My history professor of 50-plus years ago at Portland State College told us that a major factor in Lincoln issuing the Emancipation Proclamation was to help dissuade the British from entering the war on the side of the South. H.W. Brands’ take on the proclamation (“Hesitant Emancipator,” June 2009) does not mention that facet of the issue. Who is correct?
Both are. Historians often focus on the domestic impact of Lincoln’s decision, but the proclamation finally ended speculation that Britain would recognize the Confederate cause. British textile mills needed Southern cotton, but Britons had strong moral objections to slavery. Lincoln’s promise of freedom was in keeping with British law, which had finally abolished slavery in its empire in 1833.
Church and State
Your story “George Washington Pays Homage to Yahweh” (June 2009) about the separation of church and state was very good except it credits Thomas Jefferson for the concept.
John Locke and Anthony Ashley Cooper—a proprietor of the Carolina colony in 1663—wrote a constitution advocating that government not interfere with religion. The concept worked as shown by the influx of Huguenots, Jews, Presbyterians, Baptists, Catholics and other religious groups during the colonial period. So Jefferson’s 1786 legislative proposal for the separation of church and state in Virginia came 120 years after the origin of the idea in Carolina.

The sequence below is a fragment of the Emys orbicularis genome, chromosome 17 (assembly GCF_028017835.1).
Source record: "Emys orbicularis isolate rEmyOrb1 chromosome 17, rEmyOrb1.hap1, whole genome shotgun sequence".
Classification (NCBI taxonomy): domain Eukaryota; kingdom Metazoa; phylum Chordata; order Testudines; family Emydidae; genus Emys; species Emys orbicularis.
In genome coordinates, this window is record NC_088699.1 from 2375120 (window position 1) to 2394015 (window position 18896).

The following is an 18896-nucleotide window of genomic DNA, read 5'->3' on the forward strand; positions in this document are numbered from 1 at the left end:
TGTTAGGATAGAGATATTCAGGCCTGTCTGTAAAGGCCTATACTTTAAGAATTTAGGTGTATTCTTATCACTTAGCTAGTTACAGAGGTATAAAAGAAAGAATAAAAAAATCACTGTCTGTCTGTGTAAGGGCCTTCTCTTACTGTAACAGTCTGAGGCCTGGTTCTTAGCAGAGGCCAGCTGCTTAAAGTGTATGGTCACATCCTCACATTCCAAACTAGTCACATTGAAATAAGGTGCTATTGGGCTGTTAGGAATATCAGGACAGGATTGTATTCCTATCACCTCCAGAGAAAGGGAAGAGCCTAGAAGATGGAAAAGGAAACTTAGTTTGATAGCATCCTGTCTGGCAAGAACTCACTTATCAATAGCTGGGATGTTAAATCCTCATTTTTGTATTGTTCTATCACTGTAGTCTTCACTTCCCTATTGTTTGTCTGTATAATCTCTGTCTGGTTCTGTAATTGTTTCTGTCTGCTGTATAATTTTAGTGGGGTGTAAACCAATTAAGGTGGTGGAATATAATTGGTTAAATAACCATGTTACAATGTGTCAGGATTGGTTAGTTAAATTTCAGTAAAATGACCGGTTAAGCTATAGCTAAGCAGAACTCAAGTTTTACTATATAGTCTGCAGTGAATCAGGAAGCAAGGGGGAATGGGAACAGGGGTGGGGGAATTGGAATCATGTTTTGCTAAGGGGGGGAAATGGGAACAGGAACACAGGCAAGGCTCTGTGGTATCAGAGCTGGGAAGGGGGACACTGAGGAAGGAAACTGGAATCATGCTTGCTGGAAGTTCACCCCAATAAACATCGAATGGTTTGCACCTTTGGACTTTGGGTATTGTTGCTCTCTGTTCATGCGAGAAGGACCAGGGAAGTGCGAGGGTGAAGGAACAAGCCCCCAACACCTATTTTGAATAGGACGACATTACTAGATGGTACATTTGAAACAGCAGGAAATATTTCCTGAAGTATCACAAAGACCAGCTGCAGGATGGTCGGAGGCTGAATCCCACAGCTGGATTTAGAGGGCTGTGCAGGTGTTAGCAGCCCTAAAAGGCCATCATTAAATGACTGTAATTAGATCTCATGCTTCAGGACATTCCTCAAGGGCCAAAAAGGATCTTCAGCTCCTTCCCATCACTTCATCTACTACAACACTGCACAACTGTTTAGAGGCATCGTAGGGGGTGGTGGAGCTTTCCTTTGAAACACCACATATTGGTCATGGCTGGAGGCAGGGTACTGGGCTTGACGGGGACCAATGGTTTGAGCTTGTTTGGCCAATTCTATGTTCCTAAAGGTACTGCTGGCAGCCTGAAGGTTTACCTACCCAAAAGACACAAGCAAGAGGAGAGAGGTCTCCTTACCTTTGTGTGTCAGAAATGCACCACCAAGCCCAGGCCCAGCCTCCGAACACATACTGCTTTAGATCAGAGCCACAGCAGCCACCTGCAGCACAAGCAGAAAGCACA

J. Thomas Mikell
Jefferson was certainly influenced by Locke, but Locke may have been influenced by Roger Williams, the Protestant dissenter who founded Rhode Island. Williams wrote in 1644 of a “wall of separation between the Garden of the church and the wilderness of the world,” and many scholars have noted that Locke’s writings on religious freedom echo Williams’ arguments.
The United States Government, through forced removal and unenforced laws, has taken not only the land of the Cherokee peoples of Georgia, but their identity as well. The sudden separation from their native lands scattered their peoples, who ran away in every direction. The worst part of all was for those who did not run; those who stayed till the removal suffered the greatest: They had to watch as they lost their young and their elderly, one by one, on the Trail of Tears. Those elders held all the knowledge of their past inside them, leaving the Cherokee people without their identity or their history. That took the direction of their future too.
Today, identity theft is a crime, but the federal government still is destroying native peoples’ identity through destruction of Indian mounds, etc., all in the name of progress and new construction. I will end with a quote from a founding member of the Trail of Tears Association:
‘If man cares not for his roots, then
how can he care for his branches?’
–Doyle M Davis
Serving only my history, my heritage and my heart,
David M. Fowler Jr.
Head of Coosa, Ga.